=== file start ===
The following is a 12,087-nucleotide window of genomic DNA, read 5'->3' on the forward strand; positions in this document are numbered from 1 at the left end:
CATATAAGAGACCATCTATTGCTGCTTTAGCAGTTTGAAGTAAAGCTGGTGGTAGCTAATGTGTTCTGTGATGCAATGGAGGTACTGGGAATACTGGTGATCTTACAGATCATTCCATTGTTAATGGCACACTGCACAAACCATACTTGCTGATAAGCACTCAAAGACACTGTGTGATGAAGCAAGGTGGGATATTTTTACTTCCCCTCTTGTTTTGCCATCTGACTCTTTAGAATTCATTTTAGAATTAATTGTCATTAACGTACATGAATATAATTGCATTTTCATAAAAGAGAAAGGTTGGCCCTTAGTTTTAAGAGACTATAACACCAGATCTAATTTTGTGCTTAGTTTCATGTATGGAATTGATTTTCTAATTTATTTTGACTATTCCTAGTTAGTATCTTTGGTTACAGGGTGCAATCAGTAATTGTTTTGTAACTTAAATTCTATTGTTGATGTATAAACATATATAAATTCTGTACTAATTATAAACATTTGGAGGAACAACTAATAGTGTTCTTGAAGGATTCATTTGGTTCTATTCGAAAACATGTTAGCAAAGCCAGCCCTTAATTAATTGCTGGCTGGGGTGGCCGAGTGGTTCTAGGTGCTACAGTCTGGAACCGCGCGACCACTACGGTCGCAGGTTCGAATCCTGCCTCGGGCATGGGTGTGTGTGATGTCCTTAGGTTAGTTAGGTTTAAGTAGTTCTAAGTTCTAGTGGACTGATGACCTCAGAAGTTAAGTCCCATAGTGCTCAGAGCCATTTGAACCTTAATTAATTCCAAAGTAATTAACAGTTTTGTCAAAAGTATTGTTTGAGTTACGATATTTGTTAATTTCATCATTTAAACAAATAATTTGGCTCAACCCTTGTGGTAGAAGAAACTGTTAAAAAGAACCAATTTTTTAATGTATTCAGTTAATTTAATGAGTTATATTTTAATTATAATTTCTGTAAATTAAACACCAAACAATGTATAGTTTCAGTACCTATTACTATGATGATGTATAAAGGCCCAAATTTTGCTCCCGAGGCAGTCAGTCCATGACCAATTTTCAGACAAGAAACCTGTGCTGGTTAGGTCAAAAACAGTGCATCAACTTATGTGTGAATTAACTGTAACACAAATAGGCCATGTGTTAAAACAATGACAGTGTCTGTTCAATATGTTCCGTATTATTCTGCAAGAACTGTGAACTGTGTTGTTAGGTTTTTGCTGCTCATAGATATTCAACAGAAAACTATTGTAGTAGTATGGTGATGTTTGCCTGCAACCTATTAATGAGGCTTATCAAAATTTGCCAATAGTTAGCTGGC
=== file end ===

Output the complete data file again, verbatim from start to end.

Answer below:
The following is a 12,087-nucleotide window of genomic DNA, read 5'->3' on the forward strand; positions in this document are numbered from 1 at the left end:
CATATAAGAGACCATCTATTGCTGCTTTAGCAGTTTGAAGTAAAGCTGGTGGTAGCTAATGTGTTCTGTGATGCAATGGAGGTACTGGGAATACTGGTGATCTTACAGATCATTCCATTGTTAATGGCACACTGCACAAACCATACTTGCTGATAAGCACTCAAAGACACTGTGTGATGAAGCAAGGTGGGATATTTTTACTTCCCCTCTTGTTTTGCCATCTGACTCTTTAGAATTCATTTTAGAATTAATTGTCATTAACGTACATGAATATAATTGCATTTTCATAAAAGAGAAAGGTTGGCCCTTAGTTTTAAGAGACTATAACACCAGATCTAATTTTGTGCTTAGTTTCATGTATGGAATTGATTTTCTAATTTATTTTGACTATTCCTAGTTAGTATCTTTGGTTACAGGGTGCAATCAGTAATTGTTTTGTAACTTAAATTCTATTGTTGATGTATAAACATATATAAATTCTGTACTAATTATAAACATTTGGAGGAACAACTAATAGTGTTCTTGAAGGATTCATTTGGTTCTATTCGAAAACATGTTAGCAAAGCCAGCCCTTAATTAATTGCTGGCTGGGGTGGCCGAGTGGTTCTAGGTGCTACAGTCTGGAACCGCGCGACCACTACGGTCGCAGGTTCGAATCCTGCCTCGGGCATGGGTGTGTGTGATGTCCTTAGGTTAGTTAGGTTTAAGTAGTTCTAAGTTCTAGTGGACTGATGACCTCAGAAGTTAAGTCCCATAGTGCTCAGAGCCATTTGAACCTTAATTAATTCCAAAGTAATTAACAGTTTTGTCAAAAGTATTGTTTGAGTTACGATATTTGTTAATTTCATCATTTAAACAAATAATTTGGCTCAACCCTTGTGGTAGAAGAAACTGTTAAAAAGAACCAATTTTTTAATGTATTCAGTTAATTTAATGAGTTATATTTTAATTATAATTTCTGTAAATTAAACACCAAACAATGTATAGTTTCAGTACCTATTACTATGATGATGTATAAAGGCCCAAATTTTGCTCCCGAGGCAGTCAGTCCATGACCAATTTTCAGACAAGAAACCTGTGCTGGTTAGGTCAAAAACAGTGCATCAACTTATGTGTGAATTAACTGTAACACAAATAGGCCATGTGTTAAAACAATGACAGTGTCTGTTCAATATGTTCCGTATTATTCTGCAAGAACTGTGAACTGTGTTGTTAGGTTTTTGCTGCTCATAGATATTCAACAGAAAACTATTGTAGTAGTATGGTGATGTTTGCCTGCAACCTATTAATGAGGCTTATCAAAATTTGCCAATAGTTAGCTGGC